The lecture given at DeWitt Community Library for our fellow science-minded friends in CNY Skeptics was a repeat (mostly) of the Ceres & Pluto lecture given at Liverpool Public Library late last year. With a few new pics and the benefit of one full pass of the lecture, this session went fairly well (minus at least one softball-stump-the-speaker question). Plans are already in the works for a few more lectures, including one at DPL for the non-affiliated library audience.

TACNY Maker Hall @ The Dr. King Community Celebration, January 30th

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A view from the CNYO table (and a Meteor Game). Click for a larger view.

This past Saturday, CNYO hosted a strategically-placed table to talk astro-shop for a third MLK Community Day Celebration in a row (with continued thanks to STEM Superstar Mary Eileen Wood for the invitation to the event at Nottingham High School). With brochures, Prof. John McMahon’s graciously donated table-top scope (and a 38mm eyepiece to be able to get *anything* into focus in the background), Mars and Ceres pebbles, and a gyroscope in tow, we had about 50 kids and adults stop by over the course of the 2 hour 30 min event. Directly behind us, Dr. David Wormuth made a guest appearance and put his surgical skills to the test (well, not really) in a live demo for the attending audience.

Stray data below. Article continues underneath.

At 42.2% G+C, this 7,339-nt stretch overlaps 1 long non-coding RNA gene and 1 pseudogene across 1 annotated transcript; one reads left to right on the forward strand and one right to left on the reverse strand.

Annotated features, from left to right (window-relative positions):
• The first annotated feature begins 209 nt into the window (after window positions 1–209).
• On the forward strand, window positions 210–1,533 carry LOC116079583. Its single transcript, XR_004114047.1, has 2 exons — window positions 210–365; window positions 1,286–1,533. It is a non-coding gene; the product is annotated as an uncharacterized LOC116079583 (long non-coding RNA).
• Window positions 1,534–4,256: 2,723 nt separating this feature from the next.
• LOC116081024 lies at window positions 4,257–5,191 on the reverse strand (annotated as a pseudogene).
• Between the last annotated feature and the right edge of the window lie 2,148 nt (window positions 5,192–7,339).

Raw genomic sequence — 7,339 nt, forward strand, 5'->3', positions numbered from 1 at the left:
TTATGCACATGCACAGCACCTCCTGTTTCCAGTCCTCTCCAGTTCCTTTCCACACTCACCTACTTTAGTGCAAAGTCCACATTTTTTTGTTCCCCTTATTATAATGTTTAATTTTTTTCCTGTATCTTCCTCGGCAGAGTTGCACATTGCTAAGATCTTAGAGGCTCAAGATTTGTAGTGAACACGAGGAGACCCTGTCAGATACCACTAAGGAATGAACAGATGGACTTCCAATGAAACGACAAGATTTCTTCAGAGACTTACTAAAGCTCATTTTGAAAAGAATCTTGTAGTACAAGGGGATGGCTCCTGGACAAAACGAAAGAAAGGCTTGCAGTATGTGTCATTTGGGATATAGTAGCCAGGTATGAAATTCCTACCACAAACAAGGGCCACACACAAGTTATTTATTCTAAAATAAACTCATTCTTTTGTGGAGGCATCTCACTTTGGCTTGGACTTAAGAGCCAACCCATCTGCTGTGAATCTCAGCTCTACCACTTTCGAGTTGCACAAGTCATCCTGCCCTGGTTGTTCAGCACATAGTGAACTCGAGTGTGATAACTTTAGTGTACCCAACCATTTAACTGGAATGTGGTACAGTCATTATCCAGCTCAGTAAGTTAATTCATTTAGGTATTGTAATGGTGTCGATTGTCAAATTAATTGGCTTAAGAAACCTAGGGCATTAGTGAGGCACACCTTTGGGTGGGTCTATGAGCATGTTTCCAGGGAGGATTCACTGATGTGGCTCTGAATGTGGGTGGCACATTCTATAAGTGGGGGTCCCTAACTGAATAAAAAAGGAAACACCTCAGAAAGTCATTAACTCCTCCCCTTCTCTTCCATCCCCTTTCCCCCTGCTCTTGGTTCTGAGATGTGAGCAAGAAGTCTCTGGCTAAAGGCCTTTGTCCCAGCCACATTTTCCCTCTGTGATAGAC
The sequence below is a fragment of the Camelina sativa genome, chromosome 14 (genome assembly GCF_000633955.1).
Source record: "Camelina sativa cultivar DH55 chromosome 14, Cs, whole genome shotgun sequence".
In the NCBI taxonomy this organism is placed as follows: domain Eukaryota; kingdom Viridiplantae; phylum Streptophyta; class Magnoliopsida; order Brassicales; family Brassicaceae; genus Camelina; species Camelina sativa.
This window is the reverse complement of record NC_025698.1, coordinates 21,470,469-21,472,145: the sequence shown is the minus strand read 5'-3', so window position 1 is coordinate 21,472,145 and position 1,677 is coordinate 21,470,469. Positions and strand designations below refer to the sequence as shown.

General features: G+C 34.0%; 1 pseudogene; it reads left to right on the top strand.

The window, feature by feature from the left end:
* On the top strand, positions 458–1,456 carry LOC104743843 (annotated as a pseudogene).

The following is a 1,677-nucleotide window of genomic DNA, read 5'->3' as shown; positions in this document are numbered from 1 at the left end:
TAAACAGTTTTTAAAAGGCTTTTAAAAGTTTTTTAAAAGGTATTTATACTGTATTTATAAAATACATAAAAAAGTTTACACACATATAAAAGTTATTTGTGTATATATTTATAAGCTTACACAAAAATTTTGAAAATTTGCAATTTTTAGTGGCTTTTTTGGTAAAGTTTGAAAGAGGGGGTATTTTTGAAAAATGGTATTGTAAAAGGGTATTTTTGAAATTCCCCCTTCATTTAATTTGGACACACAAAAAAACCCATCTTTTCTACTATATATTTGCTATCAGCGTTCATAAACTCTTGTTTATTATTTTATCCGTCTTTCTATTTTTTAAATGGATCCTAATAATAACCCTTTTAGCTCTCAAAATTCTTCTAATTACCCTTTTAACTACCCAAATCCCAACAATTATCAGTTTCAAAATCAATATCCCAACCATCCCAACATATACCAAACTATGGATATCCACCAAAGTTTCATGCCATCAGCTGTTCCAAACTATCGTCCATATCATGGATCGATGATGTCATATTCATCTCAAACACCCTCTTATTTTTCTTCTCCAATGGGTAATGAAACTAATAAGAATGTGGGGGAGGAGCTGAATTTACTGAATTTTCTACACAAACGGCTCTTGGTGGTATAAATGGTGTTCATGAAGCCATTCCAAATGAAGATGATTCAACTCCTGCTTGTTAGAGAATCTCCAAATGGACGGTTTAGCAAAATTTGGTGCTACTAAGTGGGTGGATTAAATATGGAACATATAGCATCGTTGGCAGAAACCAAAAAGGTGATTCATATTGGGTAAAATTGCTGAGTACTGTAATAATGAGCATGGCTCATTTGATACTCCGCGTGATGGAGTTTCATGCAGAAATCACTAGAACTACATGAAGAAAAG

“My Sky Tonight” – MOST Offering A Three Week Astronomy Course For Preschoolers, Feb. 24 – Mar. 9

Greetings fellow astrophiles,

How cool is this? The following announcement was sent by Maria Welych, Director of Marketing and Public Relations at the MOST, to syracuse.com, then posted by Brenda Duncan (every astro-related article makes up for ten sports articles). If you’ve a preschooler running around (and you can find them) or know of one, please pass the info along.

Link: syracuse.com/…/2016/01/most_offers_astronomy_program_for_preschool_children.html

19614032-mmmainThe Milton J. Rubenstein Museum of Science & Technology is offering preschool students the opportunity to learn astronomy in a three-week class created just for them called My Sky Tonight. Classes will be held at the MOST, 500 S. Franklin St., Syracuse.



The class will offer astronomy exploration and inquiry with an emphasis on observing, formulating questions, designing experiments, and testing to answer the children’s questions. The classes were designed with the assistance of the Astronomical Society of the Pacific.